By Graham Hicks

Nobody really knows how many people wander through the Fringe in Old Strathcona for these fading days of summer, from last Thursday to this coming Sunday. The daily attendance figures are an “educated guess.”
But enough growly stomachs traipse through to attract 21 on-site food venders, shelling out up to $6,000 for the right to sell at the Fringe. Most of the vendors return, despite the competition both at the Fringe and off-site in Old Strathcona.
I, for one, hate wasting money on lousy street food – the greasy, lukewarm stuff that leaves you with a big lump in your tummy and follow-up problems of passage. So here’s a quick guide to the good, the great and the to-be-avoided on the Fringe food front.
Forget the myth. Decent green onion cakes cannot be had at the Fringe. Green onion cakes were an Edmonton festival legend when Siu To, currently running Noodlemaker, and his family made them from scratch. The task became too daunting for Siu once his kids had their own careers.
The current green onion cakes, sold by A Taste of Mongolia just inside the west-side entrance (the booth simply has “green onion cakes” on its signage) are a poor substitute. Slightly dry, doughy, nothing to write home about at $4.50 each.
The Elephant Ears from the aptly named Elephant Ears (next to McIntyre Park, beside the gazebo) are as sinfully good as ever. A big pancake-sized piece of fried dough, hot and crispy with powdered sugar. Not a healthy calorie in the bunch, but darned yummy.
The Italian Bakery’s spicy sausage used to be pleasingly plump, packed with flavour and well-spiced. This year the sausage, on the bakery’s signature torpedo bun, was small, dry and spindly for a hefty $7.50. Mine had fallen apart on the grill, but was still served. The booth has delicious pastries, but the sausage is in dire need of upgrading.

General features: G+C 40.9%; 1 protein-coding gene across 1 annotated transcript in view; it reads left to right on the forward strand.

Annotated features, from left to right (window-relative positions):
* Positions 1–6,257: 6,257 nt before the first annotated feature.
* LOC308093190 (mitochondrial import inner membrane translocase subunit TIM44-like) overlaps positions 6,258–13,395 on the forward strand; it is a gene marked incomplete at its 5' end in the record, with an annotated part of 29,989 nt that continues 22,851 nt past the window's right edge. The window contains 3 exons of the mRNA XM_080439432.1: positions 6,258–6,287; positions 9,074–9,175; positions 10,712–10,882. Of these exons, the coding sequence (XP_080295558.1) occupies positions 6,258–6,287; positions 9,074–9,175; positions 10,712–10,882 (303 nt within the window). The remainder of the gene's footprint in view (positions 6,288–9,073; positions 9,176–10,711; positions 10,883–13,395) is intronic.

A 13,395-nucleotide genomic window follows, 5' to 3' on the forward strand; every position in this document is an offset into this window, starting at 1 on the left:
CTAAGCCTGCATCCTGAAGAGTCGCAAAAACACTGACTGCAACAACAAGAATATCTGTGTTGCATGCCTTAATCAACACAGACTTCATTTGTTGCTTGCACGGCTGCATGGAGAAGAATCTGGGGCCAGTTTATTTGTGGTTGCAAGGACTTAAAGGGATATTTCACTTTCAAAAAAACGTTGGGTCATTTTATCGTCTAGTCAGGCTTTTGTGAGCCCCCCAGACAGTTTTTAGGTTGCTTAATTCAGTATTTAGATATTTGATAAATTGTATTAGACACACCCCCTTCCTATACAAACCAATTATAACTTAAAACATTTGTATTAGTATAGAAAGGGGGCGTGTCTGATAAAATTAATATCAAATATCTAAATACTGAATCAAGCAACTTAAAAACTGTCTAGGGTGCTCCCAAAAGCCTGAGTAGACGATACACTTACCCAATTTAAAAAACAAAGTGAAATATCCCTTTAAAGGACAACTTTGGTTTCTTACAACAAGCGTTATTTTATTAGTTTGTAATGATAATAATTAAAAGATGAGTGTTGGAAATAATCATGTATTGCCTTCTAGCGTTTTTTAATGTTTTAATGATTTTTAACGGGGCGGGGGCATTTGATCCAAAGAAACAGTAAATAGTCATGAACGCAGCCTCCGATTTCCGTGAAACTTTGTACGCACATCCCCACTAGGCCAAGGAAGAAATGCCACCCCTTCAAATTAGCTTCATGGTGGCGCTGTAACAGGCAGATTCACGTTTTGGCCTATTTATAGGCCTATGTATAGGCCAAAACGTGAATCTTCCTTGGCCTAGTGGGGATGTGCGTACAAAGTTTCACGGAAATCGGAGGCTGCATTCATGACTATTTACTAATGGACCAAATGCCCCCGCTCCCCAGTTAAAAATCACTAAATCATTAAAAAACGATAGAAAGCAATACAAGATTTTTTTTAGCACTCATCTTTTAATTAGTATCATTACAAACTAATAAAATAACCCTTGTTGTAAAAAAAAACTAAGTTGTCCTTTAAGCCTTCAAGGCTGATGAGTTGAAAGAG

Save your hard-earned money for the two best food booths on site – the Chilean Churros King on the north-south main drag, and the Little Village Greek food truck anchoring the Fringe north end, next to a secondary beer tent.
The Churros King always has great churros – the South American answer to doughnuts – but it’s Luis Caro’s sandwiches and now paella that I crave. Meat lovers, you must try the Churros King’s chacarero (Chilean sandwich) – a fresh bun, thin-sliced tender seasoned beef, piled high with tomato slices, mushy green beans, home-made cilantro salsa and home-made garlic-drenched alioli. Never was $8 better spent. (Declaration of interest: After years of seeking out Churros King food at festivals, the Caros have become friends.)
This year, Luis introduced paella and it is gorgeous – piled deep with calamari, octopus, squid, mussel and chorizo sausage, all worked into a beautiful soft rice infused with saffron. Twelve dollars for this much seafood is excellent value, especially when a dish is so well prepared. Because it takes time to cook and is made in batches, at times one must return to the booth when the next batch of paella is ready.
Finally, a significant new upgrade to Fringe street food, the Greek “fusion” Little Village food truck at the north end of the Fringe territory beside the north-end beer tent. An offshoot of the Koutouki group of restaurants, The Little Village’s shrimp and scallop ceviche salad is the most refreshing palate cleanser on the Fringe grounds, generous on the seafood side, with lime, olive oil, chopped celery, garden veggies and a perfect hit of cilantro. The excellent quality more than justifies the $7.50 ticket. Still to be tried, (if only one could eat forever and never gain weight), were the Little Village lambwich, drunken pork and herb-roasted chicken sandwiches.
There’s top-notch food to be had at the Fringe. You just have to know where to find it.